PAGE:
DOING BUSINESS IN INDIA

  • The Indian government has on 20 September 2012 opened more sectors for foreign direct investment (“FDI”) especially multi-brand product retail trading and foreign investment in Indian airlines by foreign airlines. More information download

Geographical Profile

Total Area is 3.49 sq.km

Capital: New Delhi

India consists of 28 states and seven Union territories

Bordering Countries: China and Nepal Bhutan to the North; Afghanistan and Pakistan to the North West; Myanmar and Bangladesh to the East; and Sri Lanka to the South.


Geographical Characteristics

Climate Country climate can broadly be classified as tropical monsoon. The country has four seasons: Summer (March – June), Monsoon (June – September), Post Monsoon (October - November) and Winter (December – February)  
Natural Resources Coal fourth largest reserves in the world, manganese, bauxite iron, mica chromite, diamonds, lime stone, titanium iron, petroleum and natural gas
Major Rivers Ganga Yamuna, Brahmaputra, Godawari, Krishna, Cauvery, Narmada
Coast Line The coast line comprises of 7,517 km encircling the main land of Andaman and Nicobar Islands and the Lakshadeep Islands


Transportation


Railways 108,706 km
Roadways 4,200.000 km
Waterways 14,500 km
Airports 456


Demographic Profile


Population 1.200 m. (Urban 30% & Rural 70%)
Population
Growth rate 
1.6 % per annum
Birth Rate 20.97 (Births / 1000 population)
Life Expectancy 66.8 years


Literacy Rate : 74.04% ( Male 82.1 Female 65.5 %)


India has one of the largest school age population in the world, it has well established educational system with more than 1.6 m schools and enrolling more than 130 m students.

For higher education India has more than 500 Universities as well as 25,000 colleges and 7,000 Technical institutions with approximately 13m students.

The labour force of India stood at 478 m in 2010, it is estimated that around 13 m people enter India’s urban work force every year.

Political Profile.


India is a secular state and the largest democracy in the world with a parliamentary form of Government. The government of India is officially known as the Union Government of India and was established by the constitution of India in 1950.

Economic Profile.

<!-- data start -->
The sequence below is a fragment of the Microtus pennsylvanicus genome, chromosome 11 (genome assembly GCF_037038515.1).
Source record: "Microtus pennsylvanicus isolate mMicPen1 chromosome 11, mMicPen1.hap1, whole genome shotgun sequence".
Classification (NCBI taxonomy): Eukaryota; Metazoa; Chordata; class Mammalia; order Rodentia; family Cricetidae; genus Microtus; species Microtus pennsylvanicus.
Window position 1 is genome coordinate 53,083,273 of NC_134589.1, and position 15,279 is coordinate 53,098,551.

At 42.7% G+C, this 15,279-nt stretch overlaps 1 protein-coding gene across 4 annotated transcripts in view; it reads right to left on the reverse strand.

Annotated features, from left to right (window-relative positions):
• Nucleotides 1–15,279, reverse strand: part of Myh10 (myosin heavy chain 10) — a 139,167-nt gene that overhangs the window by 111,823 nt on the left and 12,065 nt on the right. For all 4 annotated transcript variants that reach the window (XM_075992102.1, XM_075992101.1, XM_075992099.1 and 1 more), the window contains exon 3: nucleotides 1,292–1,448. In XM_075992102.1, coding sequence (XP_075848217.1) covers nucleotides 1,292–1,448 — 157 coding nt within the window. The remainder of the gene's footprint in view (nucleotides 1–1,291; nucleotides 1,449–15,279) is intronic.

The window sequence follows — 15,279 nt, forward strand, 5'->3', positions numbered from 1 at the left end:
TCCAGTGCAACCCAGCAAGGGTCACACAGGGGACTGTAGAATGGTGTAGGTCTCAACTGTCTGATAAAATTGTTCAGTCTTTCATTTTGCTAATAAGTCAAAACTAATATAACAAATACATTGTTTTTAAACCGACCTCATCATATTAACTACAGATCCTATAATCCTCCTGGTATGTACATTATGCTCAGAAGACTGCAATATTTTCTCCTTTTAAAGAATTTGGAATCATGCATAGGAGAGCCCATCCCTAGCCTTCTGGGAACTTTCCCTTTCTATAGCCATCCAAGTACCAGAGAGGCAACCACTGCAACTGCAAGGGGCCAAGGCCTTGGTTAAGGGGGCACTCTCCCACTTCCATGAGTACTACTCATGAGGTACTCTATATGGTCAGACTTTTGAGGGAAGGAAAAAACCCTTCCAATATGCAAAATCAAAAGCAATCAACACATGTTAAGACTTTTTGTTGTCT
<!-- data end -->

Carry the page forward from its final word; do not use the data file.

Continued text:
Indian has seen a systematic transition from being a closed door economy to an open economy from the beginning of the economic reforms in the country in the year 1991. These reforms have had a far reaching impact and have helped India to unleash its enormous growth potential. Today Indian economy is characterized by a liberalized foreign investment and trade policy, a significant role being played by the private sector.

At present India has grown to become a trillion Dollar economy with a largely self-sufficient agricultural sector, a diversified industrial base and a stable financial and services sector.

Gross Domestic Product (GDP): among the growing economies in the world, India ranks second after China. The country’s GDP was growing at a rate of 8.6 % for the past five years, and it had a projection growth of 8.5 % during the financial year 2011, but was finally constrained to 6.5 % due to the global financial instability.

India’s Competitive Position in the World


Indian economy has strong fundamentals and it hosts several eminent strong global corporate giant leaders in their respective fields. According to the Global Competitive reports, India ranks 51st among the 139 countries.
India ranks higher than many other countries in many parameters like market size (4th) and innovation (39th), and has a strong financial market (17th).

Foreign Direct Investment (FDI): according to the United Nations Conference on Trade and Development System (UNCTADS), in the investment prospects survey 2010-2012, India is the most attractive destination in the world, after China, for foreign direct investments. Indian markets have significant potential and offer prospects of high profitability and a favorable regulatory regime for investors.

Foreign Investment Framework.

Foreign Direct Investment (FDI) regimen has been progressively revised during the course of 1990s and it continues in the 2000s, with most restrictions in the foreign investment removed and the procedures being simplified, and now foreigners can make direct investments with limited exceptions.

Today there are very few industries where investment is prohibited, moreover the investment ceilings which are available in certain cases are being taken out / phased out.

With the objective of promoting foreign direct investments through a simple, transparent, and less regulatory policy framework, the Government of India has implemented the following measures:

  • No government approval is required for FDI in all the sectors and activities which are in the Automatic Route, except for a negative list formulated by the Government of India.
  • Foreign Investment Promotion Board considers proposals that do not qualify the automatic route.
  • Decisions on all foreign investment proposas are usually taken within four to six weeks of submitting the application.